"Why would an Indian chief be riding a mule?" I asked Grandma Cope. "Wouldn't he be on a fast stallion?"
"A stallion is fast. A mule is strong. For a long journey, a chief might decide a mule served him better." Grandma smiled.
All the talk of mules and journeys began to bore me. "How about some cake?" I said to Grandma Cope.
She gave me one of those piercing looks of hers. I guess I never realized that mules are one of her favorite things.
"Yes, let's have cake," Mom said. "I've got to head over to Mrs. Brady's house soon. Her baby might come today."
"Oh, great," I mumbled. Mom must have heard me, because she shot me one of her looks. But I didn't care! This was my birthday. I didn't like the thought of sharing it with some squalling newborn.
Dad patted my arm, but I could tell by how he was biting his lip that he was mad, too. Mom and Dad separated after Mom quit her nursing job to be a midwife. During one of their last arguments before Dad moved out, I overheard Dad tell Mom that he resented her throwing away her career to birth babies. Mom hollered that she was pursuing her calling. Dad hollered back that he guessed he would never pursue his calling. I didn't even know he had a calling. I thought he liked being an accountant.
Mom bustled into the kitchen and reappeared with my cake. The candles were burning. Everyone sang "Happy Birthday" to me.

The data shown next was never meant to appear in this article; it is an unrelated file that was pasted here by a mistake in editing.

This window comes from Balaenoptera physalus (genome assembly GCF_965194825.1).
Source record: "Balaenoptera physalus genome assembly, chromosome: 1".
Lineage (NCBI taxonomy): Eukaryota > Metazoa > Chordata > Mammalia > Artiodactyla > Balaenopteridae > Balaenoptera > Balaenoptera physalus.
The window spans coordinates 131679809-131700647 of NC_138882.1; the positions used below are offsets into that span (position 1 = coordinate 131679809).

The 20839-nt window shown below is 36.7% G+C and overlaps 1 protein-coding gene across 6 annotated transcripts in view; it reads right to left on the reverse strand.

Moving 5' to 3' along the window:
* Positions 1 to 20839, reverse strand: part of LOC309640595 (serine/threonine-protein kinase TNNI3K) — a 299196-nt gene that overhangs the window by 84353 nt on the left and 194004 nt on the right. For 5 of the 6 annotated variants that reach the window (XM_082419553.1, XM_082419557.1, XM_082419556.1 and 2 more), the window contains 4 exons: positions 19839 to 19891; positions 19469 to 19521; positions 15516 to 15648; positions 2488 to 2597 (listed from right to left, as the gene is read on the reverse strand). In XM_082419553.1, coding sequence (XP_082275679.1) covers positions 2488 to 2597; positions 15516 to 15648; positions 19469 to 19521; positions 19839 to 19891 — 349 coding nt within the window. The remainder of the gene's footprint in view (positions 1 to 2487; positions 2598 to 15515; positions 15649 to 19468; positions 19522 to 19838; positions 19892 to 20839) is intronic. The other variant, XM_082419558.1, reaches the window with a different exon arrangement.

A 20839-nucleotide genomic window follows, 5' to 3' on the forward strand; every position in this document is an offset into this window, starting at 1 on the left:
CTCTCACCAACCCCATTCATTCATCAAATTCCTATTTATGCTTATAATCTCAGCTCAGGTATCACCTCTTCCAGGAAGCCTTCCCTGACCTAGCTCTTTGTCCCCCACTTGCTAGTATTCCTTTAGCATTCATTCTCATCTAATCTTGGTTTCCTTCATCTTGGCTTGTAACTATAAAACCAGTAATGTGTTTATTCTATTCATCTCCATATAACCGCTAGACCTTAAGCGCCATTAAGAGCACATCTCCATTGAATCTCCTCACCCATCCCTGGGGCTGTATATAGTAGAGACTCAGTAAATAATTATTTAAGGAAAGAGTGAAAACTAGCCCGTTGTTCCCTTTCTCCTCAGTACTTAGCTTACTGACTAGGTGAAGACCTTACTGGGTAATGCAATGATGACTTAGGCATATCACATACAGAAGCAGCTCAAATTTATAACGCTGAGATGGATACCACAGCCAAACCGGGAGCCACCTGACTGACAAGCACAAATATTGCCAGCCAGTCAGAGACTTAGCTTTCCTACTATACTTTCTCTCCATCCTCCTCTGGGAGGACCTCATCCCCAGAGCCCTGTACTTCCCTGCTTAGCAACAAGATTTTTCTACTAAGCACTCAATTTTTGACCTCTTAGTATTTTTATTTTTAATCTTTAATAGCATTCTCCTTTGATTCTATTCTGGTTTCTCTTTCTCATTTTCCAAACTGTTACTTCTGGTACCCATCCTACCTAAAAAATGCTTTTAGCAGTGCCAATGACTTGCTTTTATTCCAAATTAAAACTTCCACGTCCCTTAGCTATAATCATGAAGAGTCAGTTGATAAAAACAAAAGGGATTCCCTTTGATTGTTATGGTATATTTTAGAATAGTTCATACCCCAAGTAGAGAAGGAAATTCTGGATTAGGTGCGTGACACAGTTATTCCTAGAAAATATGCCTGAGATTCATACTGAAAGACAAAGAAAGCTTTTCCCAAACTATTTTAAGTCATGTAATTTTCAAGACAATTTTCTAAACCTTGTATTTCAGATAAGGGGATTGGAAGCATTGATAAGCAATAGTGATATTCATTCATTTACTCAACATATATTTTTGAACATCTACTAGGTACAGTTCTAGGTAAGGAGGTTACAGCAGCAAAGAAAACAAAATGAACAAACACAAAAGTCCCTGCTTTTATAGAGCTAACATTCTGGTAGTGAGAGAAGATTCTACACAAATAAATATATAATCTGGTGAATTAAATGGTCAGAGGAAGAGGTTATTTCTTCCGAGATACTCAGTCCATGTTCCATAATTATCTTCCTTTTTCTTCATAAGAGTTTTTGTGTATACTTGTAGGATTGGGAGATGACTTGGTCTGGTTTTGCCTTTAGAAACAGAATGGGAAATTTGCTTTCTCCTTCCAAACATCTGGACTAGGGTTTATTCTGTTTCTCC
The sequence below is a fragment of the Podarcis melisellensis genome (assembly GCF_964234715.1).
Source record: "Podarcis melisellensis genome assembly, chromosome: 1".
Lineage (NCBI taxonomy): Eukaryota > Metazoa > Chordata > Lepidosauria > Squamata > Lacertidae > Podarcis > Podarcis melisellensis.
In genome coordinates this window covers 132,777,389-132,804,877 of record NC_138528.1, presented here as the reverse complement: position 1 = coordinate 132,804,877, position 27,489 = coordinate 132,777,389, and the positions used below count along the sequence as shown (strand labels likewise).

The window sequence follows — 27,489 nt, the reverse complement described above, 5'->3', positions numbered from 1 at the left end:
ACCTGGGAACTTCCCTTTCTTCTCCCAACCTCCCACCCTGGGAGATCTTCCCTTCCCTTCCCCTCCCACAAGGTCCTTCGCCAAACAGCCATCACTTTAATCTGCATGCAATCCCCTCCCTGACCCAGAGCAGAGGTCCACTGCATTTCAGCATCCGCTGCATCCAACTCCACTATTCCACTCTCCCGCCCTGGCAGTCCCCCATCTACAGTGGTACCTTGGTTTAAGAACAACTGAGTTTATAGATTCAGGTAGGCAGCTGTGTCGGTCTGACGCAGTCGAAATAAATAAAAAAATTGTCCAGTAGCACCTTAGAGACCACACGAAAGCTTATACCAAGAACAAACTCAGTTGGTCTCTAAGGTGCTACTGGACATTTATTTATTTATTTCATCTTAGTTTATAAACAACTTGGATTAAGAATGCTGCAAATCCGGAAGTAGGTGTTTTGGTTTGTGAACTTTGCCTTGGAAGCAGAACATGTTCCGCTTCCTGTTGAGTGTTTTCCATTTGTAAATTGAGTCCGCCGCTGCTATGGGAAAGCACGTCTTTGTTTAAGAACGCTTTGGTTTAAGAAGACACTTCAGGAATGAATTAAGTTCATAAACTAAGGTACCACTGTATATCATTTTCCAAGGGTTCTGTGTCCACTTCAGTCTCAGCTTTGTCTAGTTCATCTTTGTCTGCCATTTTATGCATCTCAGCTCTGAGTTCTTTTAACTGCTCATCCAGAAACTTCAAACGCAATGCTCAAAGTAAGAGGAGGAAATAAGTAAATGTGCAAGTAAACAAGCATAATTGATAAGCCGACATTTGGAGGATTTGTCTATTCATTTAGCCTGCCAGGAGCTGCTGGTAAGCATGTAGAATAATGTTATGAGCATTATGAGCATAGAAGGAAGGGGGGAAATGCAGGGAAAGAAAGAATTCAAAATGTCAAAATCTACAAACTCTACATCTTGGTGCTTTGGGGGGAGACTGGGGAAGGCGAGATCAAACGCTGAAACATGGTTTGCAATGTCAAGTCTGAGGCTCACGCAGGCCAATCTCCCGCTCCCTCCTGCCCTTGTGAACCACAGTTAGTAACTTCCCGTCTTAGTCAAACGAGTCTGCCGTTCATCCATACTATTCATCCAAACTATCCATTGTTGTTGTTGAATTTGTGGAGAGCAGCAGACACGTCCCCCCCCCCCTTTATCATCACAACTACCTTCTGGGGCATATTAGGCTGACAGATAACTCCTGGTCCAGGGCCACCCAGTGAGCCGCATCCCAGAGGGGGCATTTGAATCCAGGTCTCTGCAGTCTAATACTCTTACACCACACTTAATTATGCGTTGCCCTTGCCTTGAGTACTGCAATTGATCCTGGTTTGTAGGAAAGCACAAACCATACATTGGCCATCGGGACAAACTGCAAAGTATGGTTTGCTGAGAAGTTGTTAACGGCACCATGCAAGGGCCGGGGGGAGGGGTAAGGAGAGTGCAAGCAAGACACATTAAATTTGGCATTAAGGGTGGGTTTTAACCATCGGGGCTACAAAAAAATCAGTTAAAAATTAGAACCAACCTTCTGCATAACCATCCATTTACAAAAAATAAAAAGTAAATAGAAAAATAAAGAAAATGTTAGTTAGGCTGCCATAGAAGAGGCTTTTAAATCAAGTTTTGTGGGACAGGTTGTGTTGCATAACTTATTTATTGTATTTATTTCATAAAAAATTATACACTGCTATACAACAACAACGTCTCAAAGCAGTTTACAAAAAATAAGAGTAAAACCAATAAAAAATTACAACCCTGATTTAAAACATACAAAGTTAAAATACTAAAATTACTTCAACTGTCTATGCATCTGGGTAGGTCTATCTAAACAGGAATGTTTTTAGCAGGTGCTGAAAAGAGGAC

"Time to make a wish!" Jillian said.
I closed my eyes and wished that Dad would move back home. I blew out all the candles with one big puff, but I didn't have much hope that my wish would come true. I'm thirteen now, and it's time to get over birthday wishes, shooting stars, and junk like that.
But I love my new journal. Grandma Cope always seems to know just what I need.
November 25, Monday
Today in social studies we talked about the geography of Tennessee--so boring. I do not care how many rivers run through Tennessee, or that we live in one of the top states in the country for camping and fishing. Rivers mean nothing to me. I hate camping and I detest fishing. Camping is just a weird way to be separated from indoor plumbing.
And fishing is just as bad. My counselor tried to teach me how to fish at Girl Scout camp one year and I hated it. It's smelly and disgusting. I'd rather sit around listening to Grandma Cope's olden-days stories all summer than go camping or fishing!
But I digress.